Sumatran tigers, clouded leopards, other rare beasts captured in camera trap study by scientists

The findings were reported and published in the journal called the Animal Biodiversity and Conservation

Motion-sensitive camera traps across a 50-mile swath were installed by scientists in Bukit Barisan Selatan National Park in the southern part of Sumatra and for eight years which recorded the haunts and the habits of dozens of species that included Sumatran tiger and other rare and endangered wildlife.

The observations of the scientists offer insight into how abundant these species are and also show how smaller creatures avoid getting eaten by the tigers and other carnivores. The findings were reported in the journal Animal Biodiversity and Conservation.

Cameras captured a total of 39 animal species

Sumatran tiger
A camera-trap study in a national park in Sumatra captured images of critically endangered wildlife, like this Sumatran tiger (Panthera tigris sumatrae). Max Allen

"A lot of my research focuses on natural history, where I'm trying to understand behaviours and aspects of ecology that no one has been able to record before," said Max Allen, a wildlife ecologist at the Illinois Natural History Survey who led the research. "And camera traps are a good way to document a community of terrestrial animals." The INHS is a division of the Prairie Research Institute at the University of Illinois at Urbana-Champaign.

The cameras captured a total of 39 animal species, including critically endangered Sumatran tigers, Sumatran elephants and Sunda pangolins, as well as carnivores including Asian golden cats, marbled cats, Sunda clouded leopards, Malayan sun bears and masked palm civets.

The frequency and time of sightings revealed that the tigers were most active during the day, with the majority of sightings in midday. The species that compete with tigers as top carnivores appeared to be doing their best to avoid going out during the tigers' peak activity times.

For example, camera sightings of Sumatran clouded leopards - which are not strictly nocturnal - dropped off precipitously in the hours before noon and picked up a bit in the late evening, when tigers were rarely seen. Sumatran tigers and Sunda clouded leopards compete for larger prey, and tigers are likely to attack them on sight, Allen said.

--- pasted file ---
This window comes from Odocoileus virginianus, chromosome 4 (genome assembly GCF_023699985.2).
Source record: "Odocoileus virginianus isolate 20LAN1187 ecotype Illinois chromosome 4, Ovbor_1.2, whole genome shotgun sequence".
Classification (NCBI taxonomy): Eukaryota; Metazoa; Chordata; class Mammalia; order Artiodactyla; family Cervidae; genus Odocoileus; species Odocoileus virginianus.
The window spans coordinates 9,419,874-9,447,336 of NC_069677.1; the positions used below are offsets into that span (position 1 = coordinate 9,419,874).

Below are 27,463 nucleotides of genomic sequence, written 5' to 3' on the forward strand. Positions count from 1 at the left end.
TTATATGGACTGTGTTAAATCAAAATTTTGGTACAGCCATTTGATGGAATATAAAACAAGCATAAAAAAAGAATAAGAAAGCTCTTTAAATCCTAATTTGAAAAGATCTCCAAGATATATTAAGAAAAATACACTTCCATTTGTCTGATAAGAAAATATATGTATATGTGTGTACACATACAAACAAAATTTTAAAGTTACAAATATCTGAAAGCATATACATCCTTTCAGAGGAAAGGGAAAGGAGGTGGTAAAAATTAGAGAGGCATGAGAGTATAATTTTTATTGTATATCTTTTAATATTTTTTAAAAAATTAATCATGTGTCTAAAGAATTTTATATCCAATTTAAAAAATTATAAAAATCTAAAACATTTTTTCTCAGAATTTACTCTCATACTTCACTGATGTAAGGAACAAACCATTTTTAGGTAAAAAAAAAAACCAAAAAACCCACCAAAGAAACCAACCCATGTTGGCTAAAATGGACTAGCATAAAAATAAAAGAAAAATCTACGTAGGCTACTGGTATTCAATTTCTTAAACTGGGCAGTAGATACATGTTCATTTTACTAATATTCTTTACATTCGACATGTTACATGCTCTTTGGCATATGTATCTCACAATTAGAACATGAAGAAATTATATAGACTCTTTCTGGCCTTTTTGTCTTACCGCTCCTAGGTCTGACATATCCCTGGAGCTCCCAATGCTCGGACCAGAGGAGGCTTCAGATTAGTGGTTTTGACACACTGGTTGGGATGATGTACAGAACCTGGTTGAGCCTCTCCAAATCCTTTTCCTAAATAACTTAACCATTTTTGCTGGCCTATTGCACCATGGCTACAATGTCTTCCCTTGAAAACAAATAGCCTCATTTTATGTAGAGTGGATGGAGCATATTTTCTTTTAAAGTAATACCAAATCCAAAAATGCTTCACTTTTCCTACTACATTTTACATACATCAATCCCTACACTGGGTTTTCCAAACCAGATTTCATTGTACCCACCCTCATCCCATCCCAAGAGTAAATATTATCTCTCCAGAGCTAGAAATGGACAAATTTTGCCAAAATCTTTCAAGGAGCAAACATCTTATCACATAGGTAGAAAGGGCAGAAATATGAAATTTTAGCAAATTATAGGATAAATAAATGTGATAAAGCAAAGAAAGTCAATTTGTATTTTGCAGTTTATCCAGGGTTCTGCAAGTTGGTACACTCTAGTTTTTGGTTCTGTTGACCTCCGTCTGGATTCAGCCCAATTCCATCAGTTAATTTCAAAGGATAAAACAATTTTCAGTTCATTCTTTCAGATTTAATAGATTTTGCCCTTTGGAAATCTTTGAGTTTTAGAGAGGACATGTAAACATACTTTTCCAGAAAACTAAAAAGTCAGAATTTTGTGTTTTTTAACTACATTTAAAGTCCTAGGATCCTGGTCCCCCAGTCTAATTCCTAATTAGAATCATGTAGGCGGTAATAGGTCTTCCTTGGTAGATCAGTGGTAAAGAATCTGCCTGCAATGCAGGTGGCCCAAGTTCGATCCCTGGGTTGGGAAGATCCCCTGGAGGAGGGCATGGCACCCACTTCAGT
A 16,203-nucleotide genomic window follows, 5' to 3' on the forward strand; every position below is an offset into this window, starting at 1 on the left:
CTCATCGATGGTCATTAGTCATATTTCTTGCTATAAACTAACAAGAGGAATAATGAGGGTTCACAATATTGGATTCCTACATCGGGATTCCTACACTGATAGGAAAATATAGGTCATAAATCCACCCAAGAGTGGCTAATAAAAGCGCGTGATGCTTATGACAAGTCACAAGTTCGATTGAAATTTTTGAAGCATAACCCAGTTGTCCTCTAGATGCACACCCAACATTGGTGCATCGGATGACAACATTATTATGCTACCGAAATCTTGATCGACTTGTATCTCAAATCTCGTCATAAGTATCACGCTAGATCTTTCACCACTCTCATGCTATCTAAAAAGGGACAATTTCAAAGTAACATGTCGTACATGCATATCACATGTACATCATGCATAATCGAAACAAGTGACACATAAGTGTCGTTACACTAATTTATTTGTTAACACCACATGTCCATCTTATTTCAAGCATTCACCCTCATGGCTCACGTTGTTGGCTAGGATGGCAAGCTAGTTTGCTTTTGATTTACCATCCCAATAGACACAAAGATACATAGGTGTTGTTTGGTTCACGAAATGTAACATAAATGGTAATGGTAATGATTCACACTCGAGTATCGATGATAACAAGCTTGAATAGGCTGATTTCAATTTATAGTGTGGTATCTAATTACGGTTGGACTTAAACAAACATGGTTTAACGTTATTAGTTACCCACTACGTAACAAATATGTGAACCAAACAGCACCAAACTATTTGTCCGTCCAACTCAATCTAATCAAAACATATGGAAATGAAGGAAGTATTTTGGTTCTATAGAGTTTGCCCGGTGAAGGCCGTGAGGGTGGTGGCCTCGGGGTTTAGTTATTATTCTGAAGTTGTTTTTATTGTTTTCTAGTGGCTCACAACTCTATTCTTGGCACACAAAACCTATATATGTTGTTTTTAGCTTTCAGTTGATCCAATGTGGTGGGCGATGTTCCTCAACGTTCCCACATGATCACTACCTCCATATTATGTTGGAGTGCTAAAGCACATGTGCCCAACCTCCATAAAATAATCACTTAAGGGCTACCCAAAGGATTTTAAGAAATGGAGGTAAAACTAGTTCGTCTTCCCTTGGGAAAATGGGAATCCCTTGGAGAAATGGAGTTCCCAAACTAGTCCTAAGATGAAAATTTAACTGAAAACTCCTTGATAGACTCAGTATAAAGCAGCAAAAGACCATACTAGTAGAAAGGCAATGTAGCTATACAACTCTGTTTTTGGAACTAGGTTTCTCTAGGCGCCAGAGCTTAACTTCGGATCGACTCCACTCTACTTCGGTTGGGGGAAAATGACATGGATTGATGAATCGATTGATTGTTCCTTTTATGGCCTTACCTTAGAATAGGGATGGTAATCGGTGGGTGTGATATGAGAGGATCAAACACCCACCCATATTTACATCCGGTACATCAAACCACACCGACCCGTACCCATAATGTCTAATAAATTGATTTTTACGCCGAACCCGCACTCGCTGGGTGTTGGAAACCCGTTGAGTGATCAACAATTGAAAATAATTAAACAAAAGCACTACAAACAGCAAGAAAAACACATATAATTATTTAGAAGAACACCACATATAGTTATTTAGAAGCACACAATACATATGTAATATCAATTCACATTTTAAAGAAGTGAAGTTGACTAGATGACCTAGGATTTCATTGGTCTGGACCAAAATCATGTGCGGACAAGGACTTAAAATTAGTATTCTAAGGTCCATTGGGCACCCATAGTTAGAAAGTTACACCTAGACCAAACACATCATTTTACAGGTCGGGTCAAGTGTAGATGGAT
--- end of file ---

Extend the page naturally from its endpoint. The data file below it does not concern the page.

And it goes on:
Behaviour of smaller cats suggests that they do not fear or actively avoid tiger

The behaviour of smaller cats, however, suggests that they do not fear or actively avoid tigers. "The daytime activity of the marbled cat, for example, actually overlaps highly with that of the tigers," Allen said. It's likely the marbled cats are small enough to be eating prey - like rodents - that are of no consequence to tigers.

The camera traps recorded 28 species not seen in earlier surveys, including the critically endangered Sunda pangolin, and the endangered dhole and otter civet. Surveys from previous studies captured eight species that the camera traps missed, however. These include the critically endangered Sumatran rhinoceros, the endangered dark-handed gibbon and the endangered hairy-nosed otter. Despite their limitations, camera traps often capture things that people surveying in the wild will miss, Allen said.

"There are a lot of interesting behaviours that we just can't capture through classic field methods that camera trapping allows us to document," he said. For example, in an earlier camera-trap study of Sunda clouded leopards in Borneo, Allen and his colleagues discovered that the male clouded leopards would scent mark, scratching and urinating to establish their territory and to attract mates - something other researchers had never observed before. "There are gaps in our knowledge that camera traps can fill," Allen said. "It would be difficult to document these behaviours and interactions by other means."

(With agency inputs)